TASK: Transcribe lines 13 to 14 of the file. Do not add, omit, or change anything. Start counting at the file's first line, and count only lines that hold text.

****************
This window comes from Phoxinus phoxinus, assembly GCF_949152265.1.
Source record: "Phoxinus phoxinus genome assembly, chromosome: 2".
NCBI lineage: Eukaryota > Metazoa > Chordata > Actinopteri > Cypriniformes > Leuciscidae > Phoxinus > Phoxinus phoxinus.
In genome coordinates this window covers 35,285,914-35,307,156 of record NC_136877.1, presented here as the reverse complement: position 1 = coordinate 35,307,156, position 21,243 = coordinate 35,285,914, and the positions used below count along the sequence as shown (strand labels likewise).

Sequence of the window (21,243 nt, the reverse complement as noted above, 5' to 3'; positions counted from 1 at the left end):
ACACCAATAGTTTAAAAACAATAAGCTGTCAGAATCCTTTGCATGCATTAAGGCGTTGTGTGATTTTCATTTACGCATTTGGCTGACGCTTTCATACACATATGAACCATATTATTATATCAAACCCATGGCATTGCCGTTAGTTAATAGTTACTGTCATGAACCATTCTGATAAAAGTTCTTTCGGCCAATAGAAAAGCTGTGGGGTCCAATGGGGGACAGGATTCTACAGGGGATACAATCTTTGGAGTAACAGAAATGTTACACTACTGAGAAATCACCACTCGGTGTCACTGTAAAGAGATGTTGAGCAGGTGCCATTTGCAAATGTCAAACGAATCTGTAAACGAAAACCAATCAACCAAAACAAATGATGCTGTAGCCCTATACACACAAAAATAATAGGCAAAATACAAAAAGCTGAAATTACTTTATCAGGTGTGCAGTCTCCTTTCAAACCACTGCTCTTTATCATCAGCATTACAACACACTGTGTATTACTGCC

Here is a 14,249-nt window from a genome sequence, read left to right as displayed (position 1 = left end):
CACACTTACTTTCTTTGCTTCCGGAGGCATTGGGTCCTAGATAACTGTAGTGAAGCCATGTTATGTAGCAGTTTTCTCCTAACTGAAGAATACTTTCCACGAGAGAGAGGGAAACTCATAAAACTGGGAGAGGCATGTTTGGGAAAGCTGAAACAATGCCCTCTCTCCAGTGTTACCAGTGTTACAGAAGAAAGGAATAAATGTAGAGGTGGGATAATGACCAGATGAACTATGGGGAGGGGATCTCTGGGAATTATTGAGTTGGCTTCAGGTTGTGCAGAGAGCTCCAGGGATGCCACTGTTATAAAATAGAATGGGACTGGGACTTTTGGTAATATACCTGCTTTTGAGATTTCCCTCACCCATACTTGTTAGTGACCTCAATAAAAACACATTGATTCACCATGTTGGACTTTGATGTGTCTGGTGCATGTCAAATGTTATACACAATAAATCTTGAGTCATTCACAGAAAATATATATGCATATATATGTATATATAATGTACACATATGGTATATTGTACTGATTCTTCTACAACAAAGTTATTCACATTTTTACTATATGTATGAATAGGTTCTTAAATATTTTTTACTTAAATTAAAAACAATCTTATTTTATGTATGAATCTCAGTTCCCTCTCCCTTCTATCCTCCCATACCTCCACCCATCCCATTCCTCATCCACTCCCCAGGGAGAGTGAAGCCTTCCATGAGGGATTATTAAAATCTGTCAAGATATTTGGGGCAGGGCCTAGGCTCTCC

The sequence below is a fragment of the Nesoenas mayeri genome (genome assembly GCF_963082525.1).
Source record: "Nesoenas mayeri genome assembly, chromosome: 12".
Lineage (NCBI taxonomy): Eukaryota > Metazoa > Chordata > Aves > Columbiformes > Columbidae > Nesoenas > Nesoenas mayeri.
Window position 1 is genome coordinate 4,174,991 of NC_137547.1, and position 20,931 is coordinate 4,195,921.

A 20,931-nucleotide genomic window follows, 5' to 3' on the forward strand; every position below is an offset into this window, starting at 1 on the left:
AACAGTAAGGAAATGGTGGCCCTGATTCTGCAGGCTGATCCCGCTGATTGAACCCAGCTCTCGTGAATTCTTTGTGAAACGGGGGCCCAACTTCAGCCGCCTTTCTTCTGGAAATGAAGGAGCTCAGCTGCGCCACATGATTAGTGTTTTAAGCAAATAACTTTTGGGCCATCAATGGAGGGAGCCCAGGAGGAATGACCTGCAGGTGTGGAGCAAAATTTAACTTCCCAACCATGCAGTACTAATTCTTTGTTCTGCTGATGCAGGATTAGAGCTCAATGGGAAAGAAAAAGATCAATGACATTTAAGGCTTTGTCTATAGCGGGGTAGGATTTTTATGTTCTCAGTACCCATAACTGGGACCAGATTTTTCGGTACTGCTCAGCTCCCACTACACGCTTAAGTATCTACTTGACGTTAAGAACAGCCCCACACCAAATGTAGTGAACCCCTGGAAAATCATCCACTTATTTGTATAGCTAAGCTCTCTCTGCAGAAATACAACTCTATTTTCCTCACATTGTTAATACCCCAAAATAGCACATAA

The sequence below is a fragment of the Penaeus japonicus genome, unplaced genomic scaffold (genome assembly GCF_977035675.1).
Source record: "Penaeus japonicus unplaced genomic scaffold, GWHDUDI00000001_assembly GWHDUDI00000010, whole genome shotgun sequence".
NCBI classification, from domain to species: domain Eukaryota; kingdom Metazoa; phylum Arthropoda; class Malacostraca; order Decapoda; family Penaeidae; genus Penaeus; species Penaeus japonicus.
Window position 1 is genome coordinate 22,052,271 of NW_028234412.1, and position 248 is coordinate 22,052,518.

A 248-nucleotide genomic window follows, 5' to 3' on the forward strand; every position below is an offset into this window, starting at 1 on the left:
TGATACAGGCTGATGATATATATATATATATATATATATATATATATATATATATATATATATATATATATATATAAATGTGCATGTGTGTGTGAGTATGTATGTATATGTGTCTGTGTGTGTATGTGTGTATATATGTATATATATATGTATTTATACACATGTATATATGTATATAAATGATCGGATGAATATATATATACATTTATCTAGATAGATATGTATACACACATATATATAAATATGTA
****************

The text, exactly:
A 20,931-nucleotide genomic window follows, 5' to 3' on the forward strand; every position below is an offset into this window, starting at 1 on the left:
AACAGTAAGGAAATGGTGGCCCTGATTCTGCAGGCTGATCCCGCTGATTGAACCCAGCTCTCGTGAATTCTTTGTGAAACGGGGGCCCAACTTCAGCCGCCTTTCTTCTGGAAATGAAGGAGCTCAGCTGCGCCACATGATTAGTGTTTTAAGCAAATAACTTTTGGGCCATCAATGGAGGGAGCCCAGGAGGAATGACCTGCAGGTGTGGAGCAAAATTTAACTTCCCAACCATGCAGTACTAATTCTTTGTTCTGCTGATGCAGGATTAGAGCTCAATGGGAAAGAAAAAGATCAATGACATTTAAGGCTTTGTCTATAGCGGGGTAGGATTTTTATGTTCTCAGTACCCATAACTGGGACCAGATTTTTCGGTACTGCTCAGCTCCCACTACACGCTTAAGTATCTACTTGACGTTAAGAACAGCCCCACACCAAATGTAGTGAACCCCTGGAAAATCATCCACTTATTTGTATAGCTAAGCTCTCTCTGCAGAAATACAACTCTATTTTCCTCACATTGTTAATACCCCAAAATAGCACATAA